Parents of a student who died over the weekend say they think his was a hazing death. Unconfirmed for now. More as I have something concrete to update. HN
My last every talk to athletes, Greeks and coaches will be in Lexington, KY at Transylvania University on Sept. 17, 2018. It is almost 40 years since my first article on Hell Night hazing deaths appeared in the national issue of Human Behavior magazine. In a way it is a semi-retirement for me. I have written all I know about hazing in five books on hazing.
I will continue to answer questions from hazing researchers and interested reporters about those books. I will contribute financially to the Hank Nuwer Ant-Hazing Hero Awards from HazingPrevention.Org. I will continue my donations to improve and expand the scholarly holdings of the Hank Nuwer Hazing Collection at Buffalo State College. More importantly, I will maintain the Hazing Deaths site at http;//Hanknuwer.com — but at 72, my energies now go into the completion of biographies and historical fiction like my treasured novel “Sons of the Dawn: A Basque Odyssey.”
Forty years now pass in a wink, leaving the broken bodies of many hazing victims who were killed or injured while merely trying to fit in with guys and gals they wanted for friends. Forty years ago I thought one man’s crusade might end hazing. That was hubris. But I leave knowing many parents, students, journalists, researchers, and ordinary citizens of the world are united against hazing, an international scourge.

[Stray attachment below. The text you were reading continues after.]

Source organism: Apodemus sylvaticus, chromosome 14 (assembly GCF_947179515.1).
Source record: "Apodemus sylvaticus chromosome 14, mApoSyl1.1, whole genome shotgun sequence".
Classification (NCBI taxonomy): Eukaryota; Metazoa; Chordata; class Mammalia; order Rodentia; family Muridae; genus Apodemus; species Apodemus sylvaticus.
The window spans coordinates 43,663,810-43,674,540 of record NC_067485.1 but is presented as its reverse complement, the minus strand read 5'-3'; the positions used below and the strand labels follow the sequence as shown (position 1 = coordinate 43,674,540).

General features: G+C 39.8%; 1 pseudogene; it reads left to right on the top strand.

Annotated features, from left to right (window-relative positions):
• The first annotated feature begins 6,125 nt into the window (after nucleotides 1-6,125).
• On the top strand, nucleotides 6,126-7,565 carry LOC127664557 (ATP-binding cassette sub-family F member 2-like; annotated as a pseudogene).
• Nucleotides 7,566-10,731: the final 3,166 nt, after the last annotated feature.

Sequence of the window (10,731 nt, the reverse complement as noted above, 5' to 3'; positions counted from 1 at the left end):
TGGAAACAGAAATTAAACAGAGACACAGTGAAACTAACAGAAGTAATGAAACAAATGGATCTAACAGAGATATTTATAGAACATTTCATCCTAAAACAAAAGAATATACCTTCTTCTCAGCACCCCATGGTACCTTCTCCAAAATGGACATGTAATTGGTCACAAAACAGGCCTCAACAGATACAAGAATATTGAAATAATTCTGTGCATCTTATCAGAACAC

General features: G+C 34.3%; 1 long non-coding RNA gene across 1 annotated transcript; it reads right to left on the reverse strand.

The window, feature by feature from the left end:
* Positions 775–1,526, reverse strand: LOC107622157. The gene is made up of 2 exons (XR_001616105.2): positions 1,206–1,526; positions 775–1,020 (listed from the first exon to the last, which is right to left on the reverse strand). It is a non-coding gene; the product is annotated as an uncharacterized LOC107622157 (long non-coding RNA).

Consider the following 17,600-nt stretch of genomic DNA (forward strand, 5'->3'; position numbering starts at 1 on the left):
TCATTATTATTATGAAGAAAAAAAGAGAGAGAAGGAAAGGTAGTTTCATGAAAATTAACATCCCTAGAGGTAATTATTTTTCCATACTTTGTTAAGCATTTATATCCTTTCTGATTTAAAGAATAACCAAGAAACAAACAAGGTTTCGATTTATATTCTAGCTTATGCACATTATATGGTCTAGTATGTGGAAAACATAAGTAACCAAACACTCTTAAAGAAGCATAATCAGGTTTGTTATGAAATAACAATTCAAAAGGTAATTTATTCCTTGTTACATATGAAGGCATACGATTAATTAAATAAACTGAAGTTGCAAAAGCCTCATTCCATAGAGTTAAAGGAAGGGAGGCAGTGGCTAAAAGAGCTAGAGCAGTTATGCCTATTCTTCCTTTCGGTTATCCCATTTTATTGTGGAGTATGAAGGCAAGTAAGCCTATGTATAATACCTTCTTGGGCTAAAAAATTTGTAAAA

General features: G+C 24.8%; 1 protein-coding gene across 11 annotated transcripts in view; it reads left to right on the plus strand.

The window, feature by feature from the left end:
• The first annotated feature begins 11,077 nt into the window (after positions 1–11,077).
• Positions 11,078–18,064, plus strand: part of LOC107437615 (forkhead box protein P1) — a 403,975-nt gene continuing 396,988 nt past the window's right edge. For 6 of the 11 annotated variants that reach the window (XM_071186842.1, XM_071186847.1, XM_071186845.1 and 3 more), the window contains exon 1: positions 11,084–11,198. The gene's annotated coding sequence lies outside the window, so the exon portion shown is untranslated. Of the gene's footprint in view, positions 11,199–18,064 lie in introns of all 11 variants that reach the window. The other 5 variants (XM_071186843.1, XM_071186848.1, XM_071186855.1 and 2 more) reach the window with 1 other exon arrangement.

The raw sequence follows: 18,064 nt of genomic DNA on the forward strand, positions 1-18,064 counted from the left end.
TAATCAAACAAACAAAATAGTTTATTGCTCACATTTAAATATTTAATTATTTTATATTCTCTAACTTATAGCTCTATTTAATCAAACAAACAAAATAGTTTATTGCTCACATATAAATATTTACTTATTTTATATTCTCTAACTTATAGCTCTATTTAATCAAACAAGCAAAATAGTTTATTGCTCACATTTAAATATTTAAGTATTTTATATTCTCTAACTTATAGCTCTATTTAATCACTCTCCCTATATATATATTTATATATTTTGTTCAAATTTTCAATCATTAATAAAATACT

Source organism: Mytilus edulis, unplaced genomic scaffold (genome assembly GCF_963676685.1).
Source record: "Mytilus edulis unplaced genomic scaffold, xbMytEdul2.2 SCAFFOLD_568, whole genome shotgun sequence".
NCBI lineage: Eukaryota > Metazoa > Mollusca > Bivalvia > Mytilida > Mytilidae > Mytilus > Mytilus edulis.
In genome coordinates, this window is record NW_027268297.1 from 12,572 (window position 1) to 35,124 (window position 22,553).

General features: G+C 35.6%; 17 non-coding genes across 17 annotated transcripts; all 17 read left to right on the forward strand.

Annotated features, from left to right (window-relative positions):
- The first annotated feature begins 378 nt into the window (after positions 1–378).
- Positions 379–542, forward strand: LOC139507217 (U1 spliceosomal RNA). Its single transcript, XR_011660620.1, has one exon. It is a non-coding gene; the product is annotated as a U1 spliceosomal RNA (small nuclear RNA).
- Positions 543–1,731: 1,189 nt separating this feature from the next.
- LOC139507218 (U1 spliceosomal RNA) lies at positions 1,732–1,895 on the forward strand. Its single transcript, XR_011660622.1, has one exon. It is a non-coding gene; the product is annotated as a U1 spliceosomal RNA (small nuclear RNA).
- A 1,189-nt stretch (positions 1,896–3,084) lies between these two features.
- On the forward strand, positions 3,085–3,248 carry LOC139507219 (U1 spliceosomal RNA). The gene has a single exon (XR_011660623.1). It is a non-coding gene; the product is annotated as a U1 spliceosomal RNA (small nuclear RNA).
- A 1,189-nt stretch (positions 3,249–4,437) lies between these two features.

My thanks to anyone this blog has ever touched. From now on the posts will concern my new book-in-progress, reviews of my published works, and stories about my adventures as my wife and I go horseback riding, skydiving, hiking, dogsledding, museum hopping, and traveling for my new research on a Kurt Vonnegut biography and a new historical novel.
In the words of that historic fighter Chief Joseph of the Nez Perce: “I will fight no more.”
–Hank Nuwer, Waldron, IN, Warsaw, Poland, Tok, Alaska, Great Basin, NV
ED. NOTE: Chad Ellsworth has written a book for Greeks that love fraternal life and values but loathe hazing practices as hardly in keeping with brotherhood and sisterhood. This is the story behind “Building up Without Tearing Down.” –Hank Nuwer, author of “Hazing: Destroying Young Lives”
Essay By Chad Ellsworth
I knew I wasn’t safe there that night. I had to move out. Immediately. As a junior college student and a then-member of that fraternity, I had confronted and sought to end the culture and practices of hazing that existed in the organization at that time.
Suddenly, at 11 p.m. on April 26, 2000, in the middle of Finals Week at my school, my membership and my personal safety were on the line as a result of the stand I had taken against hazing.
The fraternity’s officers called an emergency meeting for a bogus reason, with the goal of surprising and trapping me in the chapter meeting room that night. After an hour and a half of a few dozen men directing verbal abuse and threats against me, I was allowed to leave the room, and I knew I wouldn’t be safe staying there that night.